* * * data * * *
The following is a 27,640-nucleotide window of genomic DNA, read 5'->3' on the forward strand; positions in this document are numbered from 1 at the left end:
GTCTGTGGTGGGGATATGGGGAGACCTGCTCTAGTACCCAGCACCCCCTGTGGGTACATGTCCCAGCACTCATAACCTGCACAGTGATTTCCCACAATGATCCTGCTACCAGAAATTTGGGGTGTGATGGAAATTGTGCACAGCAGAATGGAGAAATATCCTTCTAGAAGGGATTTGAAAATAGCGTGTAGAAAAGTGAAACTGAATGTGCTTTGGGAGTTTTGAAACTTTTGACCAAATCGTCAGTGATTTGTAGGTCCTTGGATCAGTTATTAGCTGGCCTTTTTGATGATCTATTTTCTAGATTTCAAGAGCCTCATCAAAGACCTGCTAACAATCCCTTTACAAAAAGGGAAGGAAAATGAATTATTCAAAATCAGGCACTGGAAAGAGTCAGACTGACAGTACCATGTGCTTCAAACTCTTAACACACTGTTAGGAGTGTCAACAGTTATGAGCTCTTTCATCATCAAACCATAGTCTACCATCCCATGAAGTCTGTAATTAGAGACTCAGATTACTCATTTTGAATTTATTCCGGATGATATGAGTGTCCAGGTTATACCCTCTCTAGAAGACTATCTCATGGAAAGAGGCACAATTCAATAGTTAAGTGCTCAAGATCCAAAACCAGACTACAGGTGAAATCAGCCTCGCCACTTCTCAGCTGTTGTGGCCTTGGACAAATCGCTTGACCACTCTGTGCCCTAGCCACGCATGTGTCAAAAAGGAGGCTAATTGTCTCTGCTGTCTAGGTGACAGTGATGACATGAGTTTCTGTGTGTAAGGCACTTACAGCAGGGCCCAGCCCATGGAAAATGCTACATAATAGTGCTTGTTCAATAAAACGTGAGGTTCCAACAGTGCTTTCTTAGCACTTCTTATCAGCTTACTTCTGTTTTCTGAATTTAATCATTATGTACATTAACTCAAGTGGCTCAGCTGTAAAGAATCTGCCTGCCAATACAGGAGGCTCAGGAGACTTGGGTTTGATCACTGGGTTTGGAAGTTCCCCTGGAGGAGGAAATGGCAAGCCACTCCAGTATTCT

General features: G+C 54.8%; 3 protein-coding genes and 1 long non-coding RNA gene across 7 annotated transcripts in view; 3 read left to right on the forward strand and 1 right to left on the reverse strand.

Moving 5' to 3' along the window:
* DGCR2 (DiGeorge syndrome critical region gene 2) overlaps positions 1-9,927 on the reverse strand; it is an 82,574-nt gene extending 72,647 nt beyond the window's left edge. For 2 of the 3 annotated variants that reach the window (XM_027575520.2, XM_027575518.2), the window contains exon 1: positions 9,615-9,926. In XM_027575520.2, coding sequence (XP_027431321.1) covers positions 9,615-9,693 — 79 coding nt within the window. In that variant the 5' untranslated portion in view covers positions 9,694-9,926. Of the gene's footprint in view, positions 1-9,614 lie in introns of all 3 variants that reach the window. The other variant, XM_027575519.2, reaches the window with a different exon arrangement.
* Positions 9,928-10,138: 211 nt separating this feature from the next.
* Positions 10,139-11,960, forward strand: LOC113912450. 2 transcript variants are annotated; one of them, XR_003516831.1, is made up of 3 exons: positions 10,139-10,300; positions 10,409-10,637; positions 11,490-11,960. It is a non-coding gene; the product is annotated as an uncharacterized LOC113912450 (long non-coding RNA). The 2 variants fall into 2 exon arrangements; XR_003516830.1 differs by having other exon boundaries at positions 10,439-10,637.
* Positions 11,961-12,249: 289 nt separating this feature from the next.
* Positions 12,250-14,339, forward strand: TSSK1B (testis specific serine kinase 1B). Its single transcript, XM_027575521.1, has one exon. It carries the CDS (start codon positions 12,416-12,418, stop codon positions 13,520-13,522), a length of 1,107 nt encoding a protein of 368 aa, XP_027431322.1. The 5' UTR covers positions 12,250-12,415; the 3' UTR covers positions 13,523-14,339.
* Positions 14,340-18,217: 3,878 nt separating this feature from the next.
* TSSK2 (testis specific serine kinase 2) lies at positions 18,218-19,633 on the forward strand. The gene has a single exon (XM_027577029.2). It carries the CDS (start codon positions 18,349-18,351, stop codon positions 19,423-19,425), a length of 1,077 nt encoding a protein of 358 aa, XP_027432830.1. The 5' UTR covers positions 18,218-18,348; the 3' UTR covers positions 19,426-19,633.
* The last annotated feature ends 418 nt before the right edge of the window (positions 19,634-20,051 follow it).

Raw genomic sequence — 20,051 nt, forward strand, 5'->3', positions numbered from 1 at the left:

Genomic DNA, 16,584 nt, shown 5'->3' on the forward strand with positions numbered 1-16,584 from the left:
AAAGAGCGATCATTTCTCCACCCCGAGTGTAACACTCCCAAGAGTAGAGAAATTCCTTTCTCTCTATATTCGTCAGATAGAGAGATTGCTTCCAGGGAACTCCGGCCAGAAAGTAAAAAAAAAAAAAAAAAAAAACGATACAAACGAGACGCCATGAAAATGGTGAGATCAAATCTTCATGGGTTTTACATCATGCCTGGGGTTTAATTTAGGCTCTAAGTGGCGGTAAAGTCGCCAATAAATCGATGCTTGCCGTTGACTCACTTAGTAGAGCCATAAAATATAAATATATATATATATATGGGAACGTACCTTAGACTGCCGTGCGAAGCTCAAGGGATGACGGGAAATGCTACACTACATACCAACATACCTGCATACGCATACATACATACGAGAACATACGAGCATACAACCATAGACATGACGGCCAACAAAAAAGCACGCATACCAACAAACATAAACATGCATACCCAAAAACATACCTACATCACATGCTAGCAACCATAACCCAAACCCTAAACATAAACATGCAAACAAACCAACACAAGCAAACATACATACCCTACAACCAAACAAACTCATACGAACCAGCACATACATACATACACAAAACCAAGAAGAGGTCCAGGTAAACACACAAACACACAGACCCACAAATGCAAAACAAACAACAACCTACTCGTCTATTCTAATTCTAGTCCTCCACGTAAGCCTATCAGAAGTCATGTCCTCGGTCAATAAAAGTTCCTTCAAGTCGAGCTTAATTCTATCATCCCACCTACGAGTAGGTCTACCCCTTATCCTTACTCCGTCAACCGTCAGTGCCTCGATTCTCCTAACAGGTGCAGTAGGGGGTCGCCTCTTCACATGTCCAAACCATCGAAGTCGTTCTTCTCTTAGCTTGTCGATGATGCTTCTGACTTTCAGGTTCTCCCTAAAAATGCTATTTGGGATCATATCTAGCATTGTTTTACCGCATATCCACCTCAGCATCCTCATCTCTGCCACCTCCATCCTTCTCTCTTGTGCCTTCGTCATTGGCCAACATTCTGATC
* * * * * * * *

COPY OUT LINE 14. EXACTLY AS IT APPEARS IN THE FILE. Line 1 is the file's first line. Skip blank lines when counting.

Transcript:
Genomic DNA, 16,584 nt, shown 5'->3' on the forward strand with positions numbered 1-16,584 from the left: